Using this new mouse model, Guglietta and collaborator Carsten Krieg, Ph.D., dissected the tumor immune environment of the colon tumors that formed in the mice after C3aR was removed. Krieg is a pioneer of mass cytometry at MUSC – an advanced analysis technique that lets researchers measure over 40 parameters on a single cell.

The researchers found that the tumors from their mouse model of colon cancer had both innate and adaptive immune responses. Guglietta said that this is very rare in colon cancer. Since the absence of C3aR correlated with the inflammatory immune response, they hypothesized that the absence of C3aR may cause low-level inflammation that supports colon cancer development. This finding will potentially lead to new therapeutic avenues in this cancer model and hopefully in patients.

“We know from several immunotherapy clinical trials that many colon cancers do not have immune cells in them, which is a major barrier for treating patients with immunotherapy. Our early results show that the absence or reduction of C3aR may increase the number of certain immune cells in colon tumors,” said Guglietta, explaining how her future research seeks to understand the immune system’s intricate role in colon cancer promotion and prevention. While chronic, or long-term inflammation, may lead to colon cancer development, tumors with immune cell activity tend to respond better to anti-cancer immunotherapy treatments.

The R01 grant will also support the researcher’s investigation into colon cancer disparities. With the help of Hollings researcher and epidemiologist Kristin Wallace, Ph.D., Guglietta is collecting colon cancer samples from African American and Caucasian patients to determine if there are any racial differences in the expression of the C3aR protein. Early results suggest differences in several innate immune components, but that needs to be studied further to see if C3aR may be one of the biological factors that can explain the disparity in colon cancer development and prognosis between African Americans and Caucasians.

Guglietta said that support from Hollings, colleagues and her mentor and collaborator, Stephen Tomlinson, Ph.D., an expert in the complement system, has been critical to the success of this project thus far. “Both the American Cancer Society Institutional Research Grant and Center of Biomedical Research Excellence (COBRE) in Digestive and Liver Disease funding, which I received through Hollings and MUSC, helped me achieve this goal and perform all of the initial experiments that went into the grant application.”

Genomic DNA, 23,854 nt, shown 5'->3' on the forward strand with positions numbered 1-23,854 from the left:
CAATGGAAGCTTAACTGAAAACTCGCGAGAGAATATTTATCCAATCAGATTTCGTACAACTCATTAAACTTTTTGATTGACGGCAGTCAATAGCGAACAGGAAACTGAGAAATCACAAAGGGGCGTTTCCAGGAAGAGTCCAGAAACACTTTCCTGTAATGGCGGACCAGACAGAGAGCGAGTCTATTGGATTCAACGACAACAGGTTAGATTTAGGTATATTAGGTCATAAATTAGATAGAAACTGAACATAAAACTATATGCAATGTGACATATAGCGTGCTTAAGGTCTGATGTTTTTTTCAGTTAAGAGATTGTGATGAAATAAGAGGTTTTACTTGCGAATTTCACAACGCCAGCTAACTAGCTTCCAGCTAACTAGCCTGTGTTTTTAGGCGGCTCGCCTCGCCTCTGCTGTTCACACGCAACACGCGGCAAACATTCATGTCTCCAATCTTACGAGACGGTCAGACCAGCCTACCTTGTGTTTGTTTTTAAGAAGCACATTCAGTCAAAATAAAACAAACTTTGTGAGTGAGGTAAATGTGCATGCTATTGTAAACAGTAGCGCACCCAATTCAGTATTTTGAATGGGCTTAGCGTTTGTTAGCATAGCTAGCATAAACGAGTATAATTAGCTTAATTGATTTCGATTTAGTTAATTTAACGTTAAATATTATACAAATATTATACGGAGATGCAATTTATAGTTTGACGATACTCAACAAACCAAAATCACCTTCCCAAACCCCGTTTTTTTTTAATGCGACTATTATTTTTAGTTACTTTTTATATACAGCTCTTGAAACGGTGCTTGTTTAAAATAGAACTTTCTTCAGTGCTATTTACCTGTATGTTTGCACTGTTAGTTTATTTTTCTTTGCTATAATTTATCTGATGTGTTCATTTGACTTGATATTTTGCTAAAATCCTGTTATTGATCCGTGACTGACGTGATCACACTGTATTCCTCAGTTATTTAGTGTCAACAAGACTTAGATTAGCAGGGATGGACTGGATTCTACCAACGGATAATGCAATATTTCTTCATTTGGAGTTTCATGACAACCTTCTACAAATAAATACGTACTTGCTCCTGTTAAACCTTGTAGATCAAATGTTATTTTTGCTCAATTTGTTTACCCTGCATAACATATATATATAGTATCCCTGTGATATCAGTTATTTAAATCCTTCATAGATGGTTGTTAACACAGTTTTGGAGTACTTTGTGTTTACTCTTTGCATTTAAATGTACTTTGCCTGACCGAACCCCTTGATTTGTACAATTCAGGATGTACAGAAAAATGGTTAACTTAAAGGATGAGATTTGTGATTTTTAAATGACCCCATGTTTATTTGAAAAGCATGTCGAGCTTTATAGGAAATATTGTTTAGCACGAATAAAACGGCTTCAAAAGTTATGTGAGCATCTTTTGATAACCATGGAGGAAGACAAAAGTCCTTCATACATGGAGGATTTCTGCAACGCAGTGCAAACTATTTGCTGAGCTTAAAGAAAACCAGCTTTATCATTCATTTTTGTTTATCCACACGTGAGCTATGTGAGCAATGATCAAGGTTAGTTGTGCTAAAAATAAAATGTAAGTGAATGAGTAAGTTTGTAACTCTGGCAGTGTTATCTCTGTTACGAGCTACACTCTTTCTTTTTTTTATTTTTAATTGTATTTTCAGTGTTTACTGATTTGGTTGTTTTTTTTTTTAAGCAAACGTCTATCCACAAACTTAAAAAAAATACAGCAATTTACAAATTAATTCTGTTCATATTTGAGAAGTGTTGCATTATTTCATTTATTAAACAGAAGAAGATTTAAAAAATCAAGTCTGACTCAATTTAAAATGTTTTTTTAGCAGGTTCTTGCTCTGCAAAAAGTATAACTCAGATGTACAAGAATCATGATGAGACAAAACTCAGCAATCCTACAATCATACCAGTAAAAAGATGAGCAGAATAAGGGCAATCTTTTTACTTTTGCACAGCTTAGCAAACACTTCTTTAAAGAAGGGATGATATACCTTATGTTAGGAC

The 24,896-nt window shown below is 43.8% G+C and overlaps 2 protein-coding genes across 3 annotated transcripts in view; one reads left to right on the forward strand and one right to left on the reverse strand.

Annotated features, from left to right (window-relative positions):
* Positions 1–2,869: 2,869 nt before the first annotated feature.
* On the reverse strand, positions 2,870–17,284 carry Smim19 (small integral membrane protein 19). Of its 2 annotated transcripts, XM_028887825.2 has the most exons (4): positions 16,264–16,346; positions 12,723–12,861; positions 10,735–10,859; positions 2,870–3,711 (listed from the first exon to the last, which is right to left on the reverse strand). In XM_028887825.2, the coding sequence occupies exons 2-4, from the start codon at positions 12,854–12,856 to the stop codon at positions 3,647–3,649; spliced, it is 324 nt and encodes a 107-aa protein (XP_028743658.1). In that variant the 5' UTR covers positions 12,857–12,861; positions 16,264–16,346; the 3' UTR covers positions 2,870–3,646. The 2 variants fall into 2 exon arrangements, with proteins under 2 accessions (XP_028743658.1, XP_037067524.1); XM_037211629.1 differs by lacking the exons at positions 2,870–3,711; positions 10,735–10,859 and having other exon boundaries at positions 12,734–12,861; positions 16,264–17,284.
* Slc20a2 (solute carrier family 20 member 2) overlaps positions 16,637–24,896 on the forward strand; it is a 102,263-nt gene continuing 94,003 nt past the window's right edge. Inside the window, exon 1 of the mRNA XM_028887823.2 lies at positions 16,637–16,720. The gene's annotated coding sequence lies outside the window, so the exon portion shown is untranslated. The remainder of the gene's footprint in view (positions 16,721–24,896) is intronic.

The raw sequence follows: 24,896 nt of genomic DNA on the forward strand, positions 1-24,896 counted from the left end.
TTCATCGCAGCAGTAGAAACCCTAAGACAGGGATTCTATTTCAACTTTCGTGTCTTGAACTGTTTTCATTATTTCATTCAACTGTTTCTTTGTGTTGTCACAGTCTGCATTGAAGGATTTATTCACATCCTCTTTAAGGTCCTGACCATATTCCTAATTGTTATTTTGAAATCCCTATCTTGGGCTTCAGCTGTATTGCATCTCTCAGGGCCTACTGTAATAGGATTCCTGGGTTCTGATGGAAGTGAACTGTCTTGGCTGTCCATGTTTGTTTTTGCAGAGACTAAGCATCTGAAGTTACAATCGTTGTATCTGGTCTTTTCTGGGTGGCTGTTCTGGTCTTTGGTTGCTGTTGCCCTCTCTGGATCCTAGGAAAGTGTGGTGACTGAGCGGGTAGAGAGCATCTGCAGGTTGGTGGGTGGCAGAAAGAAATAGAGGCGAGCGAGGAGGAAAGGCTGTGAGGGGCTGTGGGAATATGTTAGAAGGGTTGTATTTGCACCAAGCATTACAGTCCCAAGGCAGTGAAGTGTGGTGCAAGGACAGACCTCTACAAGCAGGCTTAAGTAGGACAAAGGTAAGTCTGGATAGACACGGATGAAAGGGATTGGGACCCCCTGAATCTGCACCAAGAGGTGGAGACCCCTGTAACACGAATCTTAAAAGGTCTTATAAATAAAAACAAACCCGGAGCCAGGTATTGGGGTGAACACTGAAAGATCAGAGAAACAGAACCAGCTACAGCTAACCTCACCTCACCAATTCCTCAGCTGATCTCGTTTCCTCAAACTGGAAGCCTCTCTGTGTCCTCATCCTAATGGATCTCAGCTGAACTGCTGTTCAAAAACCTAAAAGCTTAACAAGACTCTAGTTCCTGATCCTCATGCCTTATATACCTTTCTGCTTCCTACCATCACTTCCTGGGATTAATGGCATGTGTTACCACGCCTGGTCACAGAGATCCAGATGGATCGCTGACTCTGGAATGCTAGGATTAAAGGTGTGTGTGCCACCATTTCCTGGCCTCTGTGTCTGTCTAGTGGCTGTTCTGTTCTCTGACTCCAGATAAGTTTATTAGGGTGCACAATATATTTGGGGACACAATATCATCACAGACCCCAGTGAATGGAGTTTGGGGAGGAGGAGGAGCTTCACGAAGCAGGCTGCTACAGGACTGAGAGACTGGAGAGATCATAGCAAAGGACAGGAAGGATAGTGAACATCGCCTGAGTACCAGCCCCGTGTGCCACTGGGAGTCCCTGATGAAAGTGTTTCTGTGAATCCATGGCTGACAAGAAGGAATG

Receiving this grant was very rewarding, she said. “The NCI was very supportive of the grant, especially since the role of complement in cancer is still underexplored. As a result of this grant, I have been invited to present at the NCI workshop, “Animal Models for Cancer Interception and Precision Prevention,” and talk about my mouse models for advancing our understanding of early-stage cancer development,” said Guglietta, adding that the workshop will be held on October 13 and 14.

Since Guglietta’s early data shows that a downregulation, or reduction, of C3aR may predispose people to “silent inflammation” that fuels the development of future cancer, many avenues may be explored. The effect of the C3aR protein may also be applied to other cancers, especially those that arise at mucosal surfaces, which form a barrier between the outside environment and our body, since those areas are more sensitive to inflammation, Guglietta said.

“I suspect that multiple lifestyle factors, such as highly processed diets, may affect the expression of C3aR, ultimately causing a status of latent inflammation and immune changes that over time promote cancer development. I look forward to being able to use the grant funds and my research models to help provide answers for both clinicians and patients,” said Guglietta.